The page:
Relativism Hurts Families, Warns Benedict XVI
Presents Natural Law as Objective Criterion
| 3108 hits
VATICAN CITY, FEB. 12, 2007 (Zenit.org).- If natural law is not respected, then life, family and society become victims of ethical relativism, warns Benedict XVI.
This was the Pope's message on receiving in audience today some 200 participants in the international congress on natural law, called by the Pontifical Lateran University.
The Holy Father began his address by pointing out the contradictions of the present time, characterized by technological progress.
"We see all the great advantages of this progress, but we also increasingly see the threats of destruction of the gift of nature," he said. "And there is another danger, less visible, but no less disturbing: The method, which allows us increasingly to know the rational structures of matter, makes us ever more incapable of seeing the source of this rationality, creative Reason."
The Bishop of Rome said it is urgent to reflect on natural law as the source of norms which precede any human law and which cannot be altered by any one.
Benedict XVI highlighted "the principle of respect for human life, from its conception until its natural end, as this good of life is not man's property, but the free gift of God."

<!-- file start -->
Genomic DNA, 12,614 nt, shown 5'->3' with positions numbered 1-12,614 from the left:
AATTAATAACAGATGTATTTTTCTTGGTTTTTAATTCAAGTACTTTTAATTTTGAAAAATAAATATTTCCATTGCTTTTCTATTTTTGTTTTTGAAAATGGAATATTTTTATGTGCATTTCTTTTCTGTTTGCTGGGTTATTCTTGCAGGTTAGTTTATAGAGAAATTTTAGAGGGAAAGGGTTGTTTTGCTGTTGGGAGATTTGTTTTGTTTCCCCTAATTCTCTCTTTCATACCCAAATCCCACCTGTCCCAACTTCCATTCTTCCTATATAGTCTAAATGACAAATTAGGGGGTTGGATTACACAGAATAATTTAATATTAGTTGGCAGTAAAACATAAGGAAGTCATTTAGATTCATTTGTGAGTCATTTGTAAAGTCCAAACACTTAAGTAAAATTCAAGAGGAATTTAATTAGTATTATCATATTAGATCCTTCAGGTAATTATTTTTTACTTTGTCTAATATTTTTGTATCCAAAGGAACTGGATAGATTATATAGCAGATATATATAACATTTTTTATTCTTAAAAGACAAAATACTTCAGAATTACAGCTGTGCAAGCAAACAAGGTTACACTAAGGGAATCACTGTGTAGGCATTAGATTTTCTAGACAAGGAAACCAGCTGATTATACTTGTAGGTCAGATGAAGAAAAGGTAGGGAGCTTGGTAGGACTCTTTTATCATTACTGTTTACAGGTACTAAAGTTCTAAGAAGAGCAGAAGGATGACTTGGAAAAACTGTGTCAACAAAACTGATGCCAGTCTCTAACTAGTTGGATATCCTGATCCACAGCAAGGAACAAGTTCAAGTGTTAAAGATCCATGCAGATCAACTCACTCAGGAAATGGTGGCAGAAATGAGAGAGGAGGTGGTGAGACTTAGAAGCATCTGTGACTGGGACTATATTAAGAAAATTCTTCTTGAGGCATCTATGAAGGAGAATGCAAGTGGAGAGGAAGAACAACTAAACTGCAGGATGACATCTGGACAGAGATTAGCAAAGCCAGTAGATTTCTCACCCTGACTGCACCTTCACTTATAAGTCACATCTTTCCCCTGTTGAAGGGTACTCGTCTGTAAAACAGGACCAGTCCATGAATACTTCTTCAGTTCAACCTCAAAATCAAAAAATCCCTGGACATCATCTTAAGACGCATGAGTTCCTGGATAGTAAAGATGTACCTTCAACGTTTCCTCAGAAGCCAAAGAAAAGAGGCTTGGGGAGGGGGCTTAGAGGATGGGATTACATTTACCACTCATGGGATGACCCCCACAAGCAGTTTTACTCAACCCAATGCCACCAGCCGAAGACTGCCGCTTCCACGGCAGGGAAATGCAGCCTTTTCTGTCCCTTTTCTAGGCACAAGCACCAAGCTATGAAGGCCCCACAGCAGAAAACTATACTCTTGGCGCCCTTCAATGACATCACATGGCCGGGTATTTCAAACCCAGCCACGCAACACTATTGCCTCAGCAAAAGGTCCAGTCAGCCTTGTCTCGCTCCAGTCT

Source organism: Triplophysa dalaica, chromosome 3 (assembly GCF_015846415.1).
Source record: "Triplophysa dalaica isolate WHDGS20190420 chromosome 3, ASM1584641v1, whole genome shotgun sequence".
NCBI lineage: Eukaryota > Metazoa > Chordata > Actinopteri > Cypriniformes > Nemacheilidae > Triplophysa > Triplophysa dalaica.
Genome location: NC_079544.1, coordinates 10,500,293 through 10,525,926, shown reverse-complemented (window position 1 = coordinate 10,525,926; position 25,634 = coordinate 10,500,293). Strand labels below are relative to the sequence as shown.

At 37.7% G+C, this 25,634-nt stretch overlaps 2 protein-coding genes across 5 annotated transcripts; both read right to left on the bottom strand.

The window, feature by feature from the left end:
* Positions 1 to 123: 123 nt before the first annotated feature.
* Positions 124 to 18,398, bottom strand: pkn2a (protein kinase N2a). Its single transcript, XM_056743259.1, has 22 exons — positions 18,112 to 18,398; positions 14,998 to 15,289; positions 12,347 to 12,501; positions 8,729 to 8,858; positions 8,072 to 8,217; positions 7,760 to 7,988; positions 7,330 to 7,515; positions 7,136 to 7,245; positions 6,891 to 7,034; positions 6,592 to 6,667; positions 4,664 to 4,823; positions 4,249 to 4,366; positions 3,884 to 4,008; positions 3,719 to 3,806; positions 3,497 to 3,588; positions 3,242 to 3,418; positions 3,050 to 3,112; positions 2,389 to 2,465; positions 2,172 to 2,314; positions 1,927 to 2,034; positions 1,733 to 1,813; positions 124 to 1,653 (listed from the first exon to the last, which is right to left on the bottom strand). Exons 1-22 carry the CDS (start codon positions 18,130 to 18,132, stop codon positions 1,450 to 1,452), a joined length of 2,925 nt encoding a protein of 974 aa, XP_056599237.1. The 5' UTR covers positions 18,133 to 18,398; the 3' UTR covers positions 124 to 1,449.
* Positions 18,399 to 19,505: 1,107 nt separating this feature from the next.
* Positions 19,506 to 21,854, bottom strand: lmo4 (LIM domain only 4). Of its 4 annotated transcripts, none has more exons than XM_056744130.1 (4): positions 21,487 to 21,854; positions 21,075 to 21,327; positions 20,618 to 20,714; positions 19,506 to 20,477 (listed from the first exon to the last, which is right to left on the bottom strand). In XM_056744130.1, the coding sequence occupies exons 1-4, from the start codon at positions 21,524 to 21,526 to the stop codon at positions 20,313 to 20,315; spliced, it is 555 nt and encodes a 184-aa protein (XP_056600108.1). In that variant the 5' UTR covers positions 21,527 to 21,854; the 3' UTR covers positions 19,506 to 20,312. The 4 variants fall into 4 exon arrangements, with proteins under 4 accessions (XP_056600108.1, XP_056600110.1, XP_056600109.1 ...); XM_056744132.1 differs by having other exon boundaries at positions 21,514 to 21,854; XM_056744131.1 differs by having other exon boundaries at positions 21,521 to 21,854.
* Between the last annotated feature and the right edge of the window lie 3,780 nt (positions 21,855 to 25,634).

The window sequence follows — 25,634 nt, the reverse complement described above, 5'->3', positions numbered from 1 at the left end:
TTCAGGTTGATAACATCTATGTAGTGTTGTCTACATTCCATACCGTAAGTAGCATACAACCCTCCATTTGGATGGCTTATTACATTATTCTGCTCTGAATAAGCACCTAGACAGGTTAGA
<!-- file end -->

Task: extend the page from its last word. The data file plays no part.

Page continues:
As well, the Pope pointed out "the duty to seek the truth, [a] necessary assumption of any authentic maturity of the person."
Attacking this vision is "juridical positivism," according to which private interests become rights, the Holy Father said.
On the contrary, "the natural law is … the only bulwark against arbitrary power or the deceits of ideological manipulation," he added.
The Pope explained that, according to natural law, the family is "that intimate community of life and conjugal love, founded by the Creator" and, therefore, a "sacred bond" that "does not depend on human choice."
Benedict XVI added that "no law made by men can alter the norm written by the Creator without society remaining dramatically wounded in what constitutes its very foundation. To forget this would mean to weaken the family, to penalize children and to make the future of society precarious.
"I feel the duty to affirm once again that not everything that is scientifically feasible is also ethically licit."
"Technology," the Pope said, "when it reduces the human being to an object of experimentation, ends up by abandoning the weak to the decisions of the strong."